- Calling: What will I do and how will I use my talents and gifts to serve?
If those sound like really big questions, then you are beginning to appreciate the weight of leadership. If those sound like never-ending questions, then you are beginning to appreciate how this ruminating and writing exercise is not a one-night stand. It is a lifestyle that leaders embrace and come from for the duration.
How does that work for me? You’re reading it right now. Provision #667. Week in and week out for more than a decade I have made and taken the time to collect my thoughts, write them down, and put them out in the world. People ask me how I can do this every week? As leaders, we might ask, “How can I not do this?” Each and every one of us is charged to find regular ways to wrestle with our destiny, cause, and calling. The task is never done, because we are always growing and life is always changing.
And Provisions is hardly my first venture in reflective writing. I had to laugh recently, given the name of my coaching company, to discover old issues in my attic of a newsletter I helped to write, edit, and produce in college (in the mid 1970s). What did I call that publication? The Lifeline. Apparently the name “LifeTrek Coaching International” didn’t fall far from the tree. Since before we had computers, in the age where we actually had to erase or whiteout our mistakes, I have enjoyed the regular discipline of writing about, appreciating, and reflecting on my understanding and application of life-enhancing values.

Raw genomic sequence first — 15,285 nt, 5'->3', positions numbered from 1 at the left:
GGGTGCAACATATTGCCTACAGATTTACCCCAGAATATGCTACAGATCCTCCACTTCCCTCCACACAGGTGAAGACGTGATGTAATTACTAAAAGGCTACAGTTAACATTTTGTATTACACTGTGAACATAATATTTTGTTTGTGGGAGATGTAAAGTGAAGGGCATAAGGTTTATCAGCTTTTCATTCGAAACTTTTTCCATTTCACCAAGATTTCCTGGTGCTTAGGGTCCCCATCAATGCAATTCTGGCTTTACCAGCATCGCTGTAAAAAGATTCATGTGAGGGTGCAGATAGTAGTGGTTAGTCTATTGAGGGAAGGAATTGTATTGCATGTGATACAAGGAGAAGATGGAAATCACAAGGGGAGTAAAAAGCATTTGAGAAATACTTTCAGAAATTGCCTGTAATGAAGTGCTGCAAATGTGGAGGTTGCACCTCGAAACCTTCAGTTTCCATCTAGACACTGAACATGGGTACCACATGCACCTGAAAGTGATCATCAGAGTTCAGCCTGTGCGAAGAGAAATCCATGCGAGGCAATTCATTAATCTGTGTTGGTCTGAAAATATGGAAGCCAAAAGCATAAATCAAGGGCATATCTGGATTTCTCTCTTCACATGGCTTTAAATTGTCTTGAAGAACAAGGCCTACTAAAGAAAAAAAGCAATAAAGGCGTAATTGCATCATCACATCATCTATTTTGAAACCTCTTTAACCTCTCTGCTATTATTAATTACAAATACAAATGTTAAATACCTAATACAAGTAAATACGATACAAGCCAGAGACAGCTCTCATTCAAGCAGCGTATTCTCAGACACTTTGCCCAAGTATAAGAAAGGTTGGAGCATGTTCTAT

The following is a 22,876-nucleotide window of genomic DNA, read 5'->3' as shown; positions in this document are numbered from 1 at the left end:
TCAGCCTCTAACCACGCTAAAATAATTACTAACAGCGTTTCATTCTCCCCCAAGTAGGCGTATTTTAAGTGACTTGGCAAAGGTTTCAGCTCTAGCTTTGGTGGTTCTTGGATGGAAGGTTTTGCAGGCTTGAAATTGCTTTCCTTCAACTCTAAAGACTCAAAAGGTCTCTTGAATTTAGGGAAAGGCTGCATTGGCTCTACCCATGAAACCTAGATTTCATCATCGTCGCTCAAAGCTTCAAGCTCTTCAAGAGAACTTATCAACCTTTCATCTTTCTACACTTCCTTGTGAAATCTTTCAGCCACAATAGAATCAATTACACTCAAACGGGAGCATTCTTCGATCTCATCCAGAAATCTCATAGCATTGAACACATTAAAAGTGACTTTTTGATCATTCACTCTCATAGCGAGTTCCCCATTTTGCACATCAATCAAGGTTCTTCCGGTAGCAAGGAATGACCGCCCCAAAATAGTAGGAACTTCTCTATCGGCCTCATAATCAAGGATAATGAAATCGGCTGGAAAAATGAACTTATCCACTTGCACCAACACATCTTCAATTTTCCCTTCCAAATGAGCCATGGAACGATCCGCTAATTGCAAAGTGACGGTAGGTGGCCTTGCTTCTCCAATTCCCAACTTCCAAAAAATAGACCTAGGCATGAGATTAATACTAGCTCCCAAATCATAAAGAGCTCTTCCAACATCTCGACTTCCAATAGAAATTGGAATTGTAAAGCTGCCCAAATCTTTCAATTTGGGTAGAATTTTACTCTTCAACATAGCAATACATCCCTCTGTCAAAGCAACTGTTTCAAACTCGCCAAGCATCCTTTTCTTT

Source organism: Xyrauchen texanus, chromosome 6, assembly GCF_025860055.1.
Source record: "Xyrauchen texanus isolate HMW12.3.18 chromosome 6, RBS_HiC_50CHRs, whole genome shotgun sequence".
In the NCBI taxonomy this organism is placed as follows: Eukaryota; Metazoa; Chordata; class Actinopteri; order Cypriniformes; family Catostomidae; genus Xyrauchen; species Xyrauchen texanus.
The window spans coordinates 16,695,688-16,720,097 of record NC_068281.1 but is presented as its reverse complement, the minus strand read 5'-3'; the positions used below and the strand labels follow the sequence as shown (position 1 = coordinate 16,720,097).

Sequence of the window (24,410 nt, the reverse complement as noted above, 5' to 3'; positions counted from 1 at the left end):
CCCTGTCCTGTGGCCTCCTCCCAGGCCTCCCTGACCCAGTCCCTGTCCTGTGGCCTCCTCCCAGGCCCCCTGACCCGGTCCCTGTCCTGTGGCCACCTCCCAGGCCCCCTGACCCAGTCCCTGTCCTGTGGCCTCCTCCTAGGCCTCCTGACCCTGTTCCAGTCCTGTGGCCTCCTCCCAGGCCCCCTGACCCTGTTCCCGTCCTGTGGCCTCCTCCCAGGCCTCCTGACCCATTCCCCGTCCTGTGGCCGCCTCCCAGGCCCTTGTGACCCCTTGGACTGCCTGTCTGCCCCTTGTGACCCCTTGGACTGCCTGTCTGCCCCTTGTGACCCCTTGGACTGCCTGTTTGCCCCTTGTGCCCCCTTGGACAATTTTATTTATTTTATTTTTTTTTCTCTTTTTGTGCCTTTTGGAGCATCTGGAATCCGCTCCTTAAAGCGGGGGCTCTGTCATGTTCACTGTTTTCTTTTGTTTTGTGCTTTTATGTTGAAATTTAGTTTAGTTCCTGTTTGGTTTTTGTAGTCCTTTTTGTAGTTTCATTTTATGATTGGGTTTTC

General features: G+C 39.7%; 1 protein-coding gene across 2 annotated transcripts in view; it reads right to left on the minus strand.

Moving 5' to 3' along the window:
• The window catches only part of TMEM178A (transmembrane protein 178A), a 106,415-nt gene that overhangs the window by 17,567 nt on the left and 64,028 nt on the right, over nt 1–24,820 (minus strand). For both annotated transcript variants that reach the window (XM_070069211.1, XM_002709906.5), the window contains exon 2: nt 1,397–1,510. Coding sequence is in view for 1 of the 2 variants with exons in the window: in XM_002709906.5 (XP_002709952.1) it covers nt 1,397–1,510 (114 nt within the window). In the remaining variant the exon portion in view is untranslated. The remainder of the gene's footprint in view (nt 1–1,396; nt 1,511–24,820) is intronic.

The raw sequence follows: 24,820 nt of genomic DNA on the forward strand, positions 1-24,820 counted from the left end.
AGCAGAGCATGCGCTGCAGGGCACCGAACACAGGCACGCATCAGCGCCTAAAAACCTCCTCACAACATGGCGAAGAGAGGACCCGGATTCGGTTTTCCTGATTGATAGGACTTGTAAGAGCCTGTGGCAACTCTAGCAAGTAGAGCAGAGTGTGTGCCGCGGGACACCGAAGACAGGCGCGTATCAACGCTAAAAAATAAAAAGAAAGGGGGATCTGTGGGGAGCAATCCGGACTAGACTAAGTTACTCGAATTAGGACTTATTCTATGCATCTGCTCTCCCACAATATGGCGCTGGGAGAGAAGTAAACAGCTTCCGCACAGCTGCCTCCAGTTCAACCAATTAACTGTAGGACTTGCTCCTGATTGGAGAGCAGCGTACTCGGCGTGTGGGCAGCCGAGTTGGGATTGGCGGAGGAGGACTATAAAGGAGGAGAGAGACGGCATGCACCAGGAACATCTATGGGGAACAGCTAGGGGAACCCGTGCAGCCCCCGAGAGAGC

I would encourage you to find your own reflective writing routines. If you are already a leader, then regular reflective writing will make you a better leader. If you want to become a leader, then such writing will show the way. The more inspired you get, the more inspired others will get by your leadership. There really is no better way to serve.